The failure of the VOICE pre-exposure prophylaxis trial, daily treatment of HIV negative people with antiretroviral drugs via a vaginal gel, was guaranteed by the long and widely held assumption that almost all HIV transmission in African countries is a result of ‘unsafe’ sexual behavior.

Participants were deemed to be at risk of being infected with HIV by researchers who had no evidence for this risk. In fact, sexual risk was low, with only one fifth reporting more than one sex partner in the previous three months, low rates of sexual intercourse, very high rates of condom use and fairly low rates of anal sex (which may or may not have involved condoms).

During this trial HIV incidence was very high, 5.7 cases per 100 person years, although it went as high as 9.9 per 100 person years in Durban, a figure that is in urgent need of investigation. Yet, researchers made no effort to find out how the several hundred seroconverting women were infected. There were high rates of certain sexually transmitted infections (though low rates of others); could some women have been infected with HIV as a result of unsafe treatment at an STI clinic?

A whopping 71% of the participants use injectible Depo-provera (DMPA), which is known to significantly increase HIV transmission risk from women to men and from men to women. Two thirds of participants were from Durban, in South Africa’s highest prevalence province, Kwa-Zulu Natal. To what extent could this have contributed to these high HIV transmission levels?

It is to be wondered if taking part in this trial could have exposed many women to the risk of being infected with HIV, given that they were selected on the basis that they were currently uninfected and had low sexual risk at baseline.

Whatever the answer to these questions, the unwarranted but ubiquitous assumption that HIV is almost always transmitted through heterosexual intercourse in African countries (but not elsewhere) remains in urgent need of revision. But where does it come from?

UNAIDS, effectively a UN funded lobby for the rich and powerful pharmaceutical industry, bandies the figure about at every opportunity. The claim had been made before this lobby was spawned, but it seems impossible now to identify any body of evidence to support it. Indeed, evidence claimed to support it often suggests the opposite, such as the baseline figures collected by the VOICE study.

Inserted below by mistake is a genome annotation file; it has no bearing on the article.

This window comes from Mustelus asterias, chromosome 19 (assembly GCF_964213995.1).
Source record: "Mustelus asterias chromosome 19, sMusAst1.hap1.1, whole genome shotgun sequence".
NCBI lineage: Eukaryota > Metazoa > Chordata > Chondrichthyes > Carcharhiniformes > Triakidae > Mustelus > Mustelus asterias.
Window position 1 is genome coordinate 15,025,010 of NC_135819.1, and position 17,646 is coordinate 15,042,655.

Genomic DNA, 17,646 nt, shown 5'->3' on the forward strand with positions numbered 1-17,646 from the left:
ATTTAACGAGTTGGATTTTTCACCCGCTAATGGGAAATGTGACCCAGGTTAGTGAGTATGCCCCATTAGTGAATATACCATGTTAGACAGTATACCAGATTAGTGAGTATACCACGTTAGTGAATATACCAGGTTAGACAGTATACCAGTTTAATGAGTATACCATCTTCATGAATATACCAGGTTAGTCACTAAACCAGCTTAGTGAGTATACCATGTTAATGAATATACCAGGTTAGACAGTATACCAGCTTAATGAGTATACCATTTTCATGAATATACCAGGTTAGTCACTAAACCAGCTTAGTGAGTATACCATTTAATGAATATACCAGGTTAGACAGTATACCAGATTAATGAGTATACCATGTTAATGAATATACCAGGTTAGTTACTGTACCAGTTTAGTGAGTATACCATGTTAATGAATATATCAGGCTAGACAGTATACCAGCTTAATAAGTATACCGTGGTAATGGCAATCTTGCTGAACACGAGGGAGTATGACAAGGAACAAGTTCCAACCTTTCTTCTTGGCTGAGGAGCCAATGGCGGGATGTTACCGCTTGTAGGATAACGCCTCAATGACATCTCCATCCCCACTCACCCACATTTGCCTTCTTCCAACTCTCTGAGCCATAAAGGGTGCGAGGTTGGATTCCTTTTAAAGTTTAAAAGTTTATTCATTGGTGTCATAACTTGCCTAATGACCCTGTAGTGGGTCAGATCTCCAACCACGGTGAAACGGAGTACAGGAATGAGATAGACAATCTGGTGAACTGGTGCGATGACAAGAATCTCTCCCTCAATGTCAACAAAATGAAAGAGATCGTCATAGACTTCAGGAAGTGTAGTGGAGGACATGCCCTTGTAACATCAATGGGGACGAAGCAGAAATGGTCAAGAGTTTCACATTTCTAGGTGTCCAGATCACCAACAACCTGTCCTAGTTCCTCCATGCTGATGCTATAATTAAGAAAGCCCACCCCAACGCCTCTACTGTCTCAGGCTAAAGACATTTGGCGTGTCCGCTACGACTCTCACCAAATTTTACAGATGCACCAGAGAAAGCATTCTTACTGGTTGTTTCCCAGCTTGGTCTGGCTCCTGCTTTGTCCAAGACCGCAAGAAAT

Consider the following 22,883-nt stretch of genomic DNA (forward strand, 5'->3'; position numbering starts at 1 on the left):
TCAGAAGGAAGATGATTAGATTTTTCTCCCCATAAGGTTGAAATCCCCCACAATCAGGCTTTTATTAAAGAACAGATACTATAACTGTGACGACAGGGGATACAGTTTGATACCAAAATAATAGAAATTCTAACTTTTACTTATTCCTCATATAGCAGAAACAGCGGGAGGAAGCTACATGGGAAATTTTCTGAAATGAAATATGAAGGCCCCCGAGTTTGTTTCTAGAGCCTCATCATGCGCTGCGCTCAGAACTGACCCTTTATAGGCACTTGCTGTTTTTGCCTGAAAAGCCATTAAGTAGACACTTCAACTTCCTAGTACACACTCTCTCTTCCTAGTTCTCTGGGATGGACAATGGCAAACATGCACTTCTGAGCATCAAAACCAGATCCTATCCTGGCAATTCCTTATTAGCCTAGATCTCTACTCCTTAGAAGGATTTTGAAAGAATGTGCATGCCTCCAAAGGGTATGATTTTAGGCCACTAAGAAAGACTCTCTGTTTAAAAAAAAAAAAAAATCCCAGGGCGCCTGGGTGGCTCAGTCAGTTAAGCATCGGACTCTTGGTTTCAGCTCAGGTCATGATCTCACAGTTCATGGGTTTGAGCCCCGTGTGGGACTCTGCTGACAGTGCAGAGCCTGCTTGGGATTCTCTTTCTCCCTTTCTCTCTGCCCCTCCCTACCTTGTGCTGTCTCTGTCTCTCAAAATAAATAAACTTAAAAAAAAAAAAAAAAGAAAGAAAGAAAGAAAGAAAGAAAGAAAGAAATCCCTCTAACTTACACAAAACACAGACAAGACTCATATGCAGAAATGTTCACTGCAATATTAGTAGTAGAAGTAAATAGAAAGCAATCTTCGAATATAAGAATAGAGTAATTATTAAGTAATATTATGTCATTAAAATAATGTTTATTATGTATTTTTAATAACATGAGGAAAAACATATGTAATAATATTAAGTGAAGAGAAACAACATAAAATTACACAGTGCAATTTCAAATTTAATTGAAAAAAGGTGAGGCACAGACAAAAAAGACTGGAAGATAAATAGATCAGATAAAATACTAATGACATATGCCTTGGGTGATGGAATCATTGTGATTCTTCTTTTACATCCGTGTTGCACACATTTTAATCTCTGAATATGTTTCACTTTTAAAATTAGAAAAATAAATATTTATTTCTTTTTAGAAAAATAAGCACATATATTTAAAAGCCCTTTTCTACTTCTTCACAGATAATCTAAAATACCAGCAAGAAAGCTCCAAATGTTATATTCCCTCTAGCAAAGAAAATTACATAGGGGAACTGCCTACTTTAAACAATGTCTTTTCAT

Until the HIV industry establish how people are being infected with HIV and employ appropriate (and effective) prevention interventions, high rates of transmission will not stop in African countries. The continued recruitment of vulnerable people in high HIV prevalence areas for trials adminsitrated by researchers who are so entirely blinded by bigotry is inexcusable.

To make matters worse, some are calling for types of monitoring that no longer require them to rely on answers given by participants themselves. This is yet another instance of a ‘veterinarian’ approach to Africans, similar to the insistence on the utility of injectable Depo-provera (DMPA) in developing countries, despite evidence of harm that even those promoting the drug do not deny.

There is a supremely patronizing article on the trial in the New York Times which, like the researchers, can’t accept the possibility that it failed for any other reason than the “elaborate deceptions employed by the women in it”. Nothing is said about the elaborate deception of the HIV industry and the researchers eagerly looking for any way of giving pharmaceutical companies the green light to sell ever growing quantities of their grossly overpriced products.